Ocrevus checklist

I’ve just had part 1 of my initial Ocrevus infusion. Beforehand, I asked the MS community on Twitter for their top tips for infusion day and I thought I’d combine them with my observations so that I can share them here.

This may be useful for new Ocrevus patients, and I’ll also refer to them myself as a checklist every six months on top-up as, knowing me, I’ll only forget otherwise.

Packing a bag

What to include:

  • Your appointment letter on the off chance that the hospital staff stare blankly at you and claim they’ve never heard of you.
  • A facemask and hand sanitiser. You’re clinically vulnerable and actually need to isolate for two weeks after infusion day so don’t risk picking anything up from anyone else, and don’t pass anything on to the hospital staff either. You may not be able to attend without a mask in this age of covid, anyway.
  • Sweets and snacks to counteract the steroid taste. I didn’t get a metallic taste on infusion #1 but I think it’s a good idea for keeping up blood sugar anyway.
  • A cold drink in a bottle to keep hydrated (counteracts headaches). Water is fine but squash is probably better for the same reasons as the sweets.
  • Something simple to keep you amused because it’s a long day. I packed a fully-charged tablet (mainly to save my phone battery for sending essential messages). Hospital guest wi-fi was easy to log into and didn’t require a password. It’ll also give you something to look at, so you don’t spend the day avoiding eye contact or pretending to sleep. Don’t pack a book – I packed a Haruki Murakami and found it frustrating and impossible to concentrate on it after one page.
  • Headphones for the tablet. Maybe download a film or a playlist from Spotify or similar.
  • A sandwich / lunch. NHS sandwiches are certainly something to write home about, but not in a good way unfortunately.
  • Walking stick / mobility aid / catheters
  • Your appointment letter might tell you to bring your old medication. Don’t bother. The nurses seemed a little frustrated that no one had bothered to delete that sentence from the letter.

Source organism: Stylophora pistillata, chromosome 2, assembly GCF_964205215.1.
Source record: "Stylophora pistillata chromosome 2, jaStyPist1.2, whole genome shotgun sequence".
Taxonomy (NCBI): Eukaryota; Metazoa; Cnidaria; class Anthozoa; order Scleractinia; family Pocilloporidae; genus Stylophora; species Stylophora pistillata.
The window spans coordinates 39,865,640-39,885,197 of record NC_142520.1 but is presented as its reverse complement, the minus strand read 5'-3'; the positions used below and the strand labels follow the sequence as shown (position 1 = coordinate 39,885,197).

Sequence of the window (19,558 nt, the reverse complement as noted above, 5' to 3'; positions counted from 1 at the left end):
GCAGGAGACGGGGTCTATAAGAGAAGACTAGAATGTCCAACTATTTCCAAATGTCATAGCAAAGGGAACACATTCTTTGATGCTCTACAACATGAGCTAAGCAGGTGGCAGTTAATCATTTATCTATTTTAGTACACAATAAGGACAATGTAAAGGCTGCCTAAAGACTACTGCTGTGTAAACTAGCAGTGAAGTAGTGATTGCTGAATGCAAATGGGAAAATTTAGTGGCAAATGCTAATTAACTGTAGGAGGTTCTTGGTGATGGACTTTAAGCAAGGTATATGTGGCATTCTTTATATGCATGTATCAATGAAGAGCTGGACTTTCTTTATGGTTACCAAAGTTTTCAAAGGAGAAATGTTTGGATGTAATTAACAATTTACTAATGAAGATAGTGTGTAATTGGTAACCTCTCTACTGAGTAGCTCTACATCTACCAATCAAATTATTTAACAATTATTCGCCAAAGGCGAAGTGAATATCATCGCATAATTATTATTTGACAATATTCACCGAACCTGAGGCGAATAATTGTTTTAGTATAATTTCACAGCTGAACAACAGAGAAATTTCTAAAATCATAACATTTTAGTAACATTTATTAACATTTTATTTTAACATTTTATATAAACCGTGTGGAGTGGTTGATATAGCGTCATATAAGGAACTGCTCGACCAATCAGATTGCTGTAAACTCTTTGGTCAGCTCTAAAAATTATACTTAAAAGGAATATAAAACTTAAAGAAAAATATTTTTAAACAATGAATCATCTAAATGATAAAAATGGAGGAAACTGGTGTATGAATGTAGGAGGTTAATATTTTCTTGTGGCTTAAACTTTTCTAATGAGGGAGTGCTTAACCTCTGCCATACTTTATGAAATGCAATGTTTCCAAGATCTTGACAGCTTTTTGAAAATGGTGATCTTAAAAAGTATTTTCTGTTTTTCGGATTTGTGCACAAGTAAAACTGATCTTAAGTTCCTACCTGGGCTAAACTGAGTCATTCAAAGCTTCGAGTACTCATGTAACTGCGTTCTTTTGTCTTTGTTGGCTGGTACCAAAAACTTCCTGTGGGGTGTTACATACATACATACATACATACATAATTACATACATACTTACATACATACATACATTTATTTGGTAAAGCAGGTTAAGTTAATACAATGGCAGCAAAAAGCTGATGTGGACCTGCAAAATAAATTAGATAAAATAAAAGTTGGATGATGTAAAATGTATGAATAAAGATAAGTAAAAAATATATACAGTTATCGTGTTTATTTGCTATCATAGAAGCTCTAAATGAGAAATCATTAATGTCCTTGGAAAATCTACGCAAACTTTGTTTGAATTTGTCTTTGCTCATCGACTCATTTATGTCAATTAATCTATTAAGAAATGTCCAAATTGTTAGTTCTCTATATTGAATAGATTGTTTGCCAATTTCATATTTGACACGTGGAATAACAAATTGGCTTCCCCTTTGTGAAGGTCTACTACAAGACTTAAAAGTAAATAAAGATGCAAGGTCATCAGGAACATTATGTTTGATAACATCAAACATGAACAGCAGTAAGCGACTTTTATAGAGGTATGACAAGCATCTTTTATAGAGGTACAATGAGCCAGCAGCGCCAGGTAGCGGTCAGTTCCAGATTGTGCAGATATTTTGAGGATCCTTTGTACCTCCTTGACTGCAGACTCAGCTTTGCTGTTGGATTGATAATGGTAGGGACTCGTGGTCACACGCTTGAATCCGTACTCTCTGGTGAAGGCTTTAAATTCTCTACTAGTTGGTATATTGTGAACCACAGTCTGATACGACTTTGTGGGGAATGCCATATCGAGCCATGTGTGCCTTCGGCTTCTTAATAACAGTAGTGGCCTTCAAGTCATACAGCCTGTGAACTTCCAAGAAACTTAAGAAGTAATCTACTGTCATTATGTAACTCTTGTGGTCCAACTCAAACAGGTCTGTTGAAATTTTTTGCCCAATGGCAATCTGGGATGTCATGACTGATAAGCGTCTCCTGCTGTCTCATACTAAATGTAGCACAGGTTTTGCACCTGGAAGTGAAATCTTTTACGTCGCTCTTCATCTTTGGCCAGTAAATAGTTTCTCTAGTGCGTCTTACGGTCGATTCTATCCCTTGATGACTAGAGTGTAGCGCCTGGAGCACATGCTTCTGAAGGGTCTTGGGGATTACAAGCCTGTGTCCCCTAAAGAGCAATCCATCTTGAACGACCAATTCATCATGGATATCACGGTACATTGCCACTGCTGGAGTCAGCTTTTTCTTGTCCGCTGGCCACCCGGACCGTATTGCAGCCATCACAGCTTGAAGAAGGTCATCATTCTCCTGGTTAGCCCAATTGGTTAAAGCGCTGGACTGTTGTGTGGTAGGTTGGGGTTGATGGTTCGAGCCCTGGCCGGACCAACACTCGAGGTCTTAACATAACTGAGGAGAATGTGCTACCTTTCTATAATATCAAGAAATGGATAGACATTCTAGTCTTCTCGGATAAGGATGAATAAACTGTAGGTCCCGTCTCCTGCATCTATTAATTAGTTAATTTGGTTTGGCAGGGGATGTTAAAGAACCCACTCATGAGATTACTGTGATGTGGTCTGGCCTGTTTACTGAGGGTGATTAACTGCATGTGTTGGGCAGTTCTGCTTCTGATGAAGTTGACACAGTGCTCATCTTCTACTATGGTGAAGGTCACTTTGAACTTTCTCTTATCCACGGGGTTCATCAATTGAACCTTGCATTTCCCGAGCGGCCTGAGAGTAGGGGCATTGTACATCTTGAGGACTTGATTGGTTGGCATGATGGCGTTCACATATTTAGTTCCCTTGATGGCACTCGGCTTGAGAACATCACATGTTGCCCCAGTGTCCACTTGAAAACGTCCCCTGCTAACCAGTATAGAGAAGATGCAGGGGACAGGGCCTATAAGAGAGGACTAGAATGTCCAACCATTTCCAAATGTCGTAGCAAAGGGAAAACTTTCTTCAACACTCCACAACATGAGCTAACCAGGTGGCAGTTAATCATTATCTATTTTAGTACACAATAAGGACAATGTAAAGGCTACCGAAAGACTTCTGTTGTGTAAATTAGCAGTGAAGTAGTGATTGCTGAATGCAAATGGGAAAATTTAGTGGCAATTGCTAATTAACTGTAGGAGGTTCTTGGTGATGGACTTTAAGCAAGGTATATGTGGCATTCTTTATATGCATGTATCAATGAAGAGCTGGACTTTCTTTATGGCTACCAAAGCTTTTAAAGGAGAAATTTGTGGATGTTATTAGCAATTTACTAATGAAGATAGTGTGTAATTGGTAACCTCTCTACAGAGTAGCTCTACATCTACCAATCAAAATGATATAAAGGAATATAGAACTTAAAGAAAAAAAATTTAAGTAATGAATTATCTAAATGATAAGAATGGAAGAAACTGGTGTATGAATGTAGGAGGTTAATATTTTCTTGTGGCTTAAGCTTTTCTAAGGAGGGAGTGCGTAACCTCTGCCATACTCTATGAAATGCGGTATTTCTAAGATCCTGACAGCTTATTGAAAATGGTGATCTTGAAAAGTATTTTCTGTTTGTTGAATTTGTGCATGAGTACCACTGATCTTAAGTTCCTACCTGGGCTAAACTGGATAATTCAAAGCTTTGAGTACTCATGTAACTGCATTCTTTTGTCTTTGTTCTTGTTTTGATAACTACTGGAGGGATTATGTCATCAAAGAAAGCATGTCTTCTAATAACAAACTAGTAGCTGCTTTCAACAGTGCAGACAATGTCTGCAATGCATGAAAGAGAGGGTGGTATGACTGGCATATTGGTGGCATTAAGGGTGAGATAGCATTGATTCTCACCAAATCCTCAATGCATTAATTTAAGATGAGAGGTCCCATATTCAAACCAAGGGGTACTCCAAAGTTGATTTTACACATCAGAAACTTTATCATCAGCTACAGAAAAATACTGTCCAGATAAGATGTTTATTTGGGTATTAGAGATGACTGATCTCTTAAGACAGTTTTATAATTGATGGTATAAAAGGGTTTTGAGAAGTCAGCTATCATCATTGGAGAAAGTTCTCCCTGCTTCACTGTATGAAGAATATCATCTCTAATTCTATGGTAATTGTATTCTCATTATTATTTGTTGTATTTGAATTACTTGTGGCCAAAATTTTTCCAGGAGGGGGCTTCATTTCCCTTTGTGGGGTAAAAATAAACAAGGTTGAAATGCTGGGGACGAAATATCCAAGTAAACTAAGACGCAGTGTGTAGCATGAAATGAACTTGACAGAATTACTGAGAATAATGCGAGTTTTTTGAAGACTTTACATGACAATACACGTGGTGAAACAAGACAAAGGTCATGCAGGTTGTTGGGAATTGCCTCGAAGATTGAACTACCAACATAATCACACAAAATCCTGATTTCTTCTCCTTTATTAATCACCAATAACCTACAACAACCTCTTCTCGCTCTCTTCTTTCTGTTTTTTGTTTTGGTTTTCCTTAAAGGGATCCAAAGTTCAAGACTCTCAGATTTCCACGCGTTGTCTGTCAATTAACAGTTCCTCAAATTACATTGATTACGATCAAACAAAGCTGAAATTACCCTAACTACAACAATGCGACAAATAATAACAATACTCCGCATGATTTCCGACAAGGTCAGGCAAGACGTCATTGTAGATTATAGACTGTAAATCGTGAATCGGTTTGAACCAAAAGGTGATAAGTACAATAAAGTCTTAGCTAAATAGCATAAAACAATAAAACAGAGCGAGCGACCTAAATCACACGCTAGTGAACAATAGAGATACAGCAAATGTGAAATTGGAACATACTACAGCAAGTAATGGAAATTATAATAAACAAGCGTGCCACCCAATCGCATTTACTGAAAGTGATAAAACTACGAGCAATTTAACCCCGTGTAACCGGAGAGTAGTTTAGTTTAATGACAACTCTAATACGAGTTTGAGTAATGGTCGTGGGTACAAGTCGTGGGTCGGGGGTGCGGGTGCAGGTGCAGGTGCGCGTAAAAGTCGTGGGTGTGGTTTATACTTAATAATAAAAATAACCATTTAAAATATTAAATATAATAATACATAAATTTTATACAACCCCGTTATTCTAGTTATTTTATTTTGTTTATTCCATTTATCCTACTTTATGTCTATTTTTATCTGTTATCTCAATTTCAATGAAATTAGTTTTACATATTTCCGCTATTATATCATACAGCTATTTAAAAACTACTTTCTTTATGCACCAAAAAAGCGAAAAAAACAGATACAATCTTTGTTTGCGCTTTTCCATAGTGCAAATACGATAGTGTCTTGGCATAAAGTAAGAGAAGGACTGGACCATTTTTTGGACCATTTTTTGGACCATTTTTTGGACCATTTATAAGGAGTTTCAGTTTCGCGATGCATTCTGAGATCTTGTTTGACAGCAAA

The day itself

  • Take a day off work for the day after the infusion. Hopefully you won’t feel ill but you will feel tired and, let’s face it, how often since your mid-twenties have you taken a day off work just for yourself. You’re likely to be up late with nerves the day before and up late again on the day itself from the steroid rush.
  • Get all your blood tests done within two weeks of the infusion. If you don’t (I didn’t) they do them all over again on the day and you’ll be waiting for the results while everyone else is merrily having their infusions.
  • Have a friend or family member give you a lift to the hospital and arrange a pick-up point for afterwards. You’ll probably feel fine afterwards but it’s not guaranteed, and you’ll be in no mood for negotiating city traffic / car parks etc.
  • Establish what time you’ll be finished and text that through to your chauffer as they may need to alter their schedule accordingly. If the nurse looks at your drip and says you’ll be finished at 3.30, you will be finished at 3.30, guaranteed. They’re the expert here.
  • Aim to arrive early, if only to bag the best seat by the window (see pictures) but also so you can provide a sample
  • Drink a load before you get to the hospital – apparently it makes the veins stand out better and gives your needle wielding nurse something to aim at.
  • Don’t go for a wee until you’re handed a pot for a sample. The sample is a necessary part of the day to eliminate infections and so forth, so if you turn up with an empty bladder you’ll just prolong things.
  • If they’re about to hook you up to the drip, go for another wee (easier if you catheterise, admittedly) as you’ll be stuck to your chair for a few hours. It’s also a good idea to stretch your legs, particularly if, like me, you’re prone to leg spasms. Remember, there’s no need to be embarrassed about your weak bladder – you’re in a room full of people with MS after all.
  • Accept all cups of tea / coffee that come your way. You need to stay hydrated. If you need a wee, they can always unhook you.
  • When the lunch trolley rolls around, you’ll probably refuse the sandwich in favour of the one you’ve made and brought with you. Do not UNDER ANY CIRCUMSTANCES refuse the cake (unless you’re gluten intolerant / allergic). You’re having stuff pumped into your bloodstream to kill your B cells so screw the diet; no-ones watching; you deserve the cake and it’s the only tasty thing they’ll bring you. Plus, what I said earlier about sugar levels etc.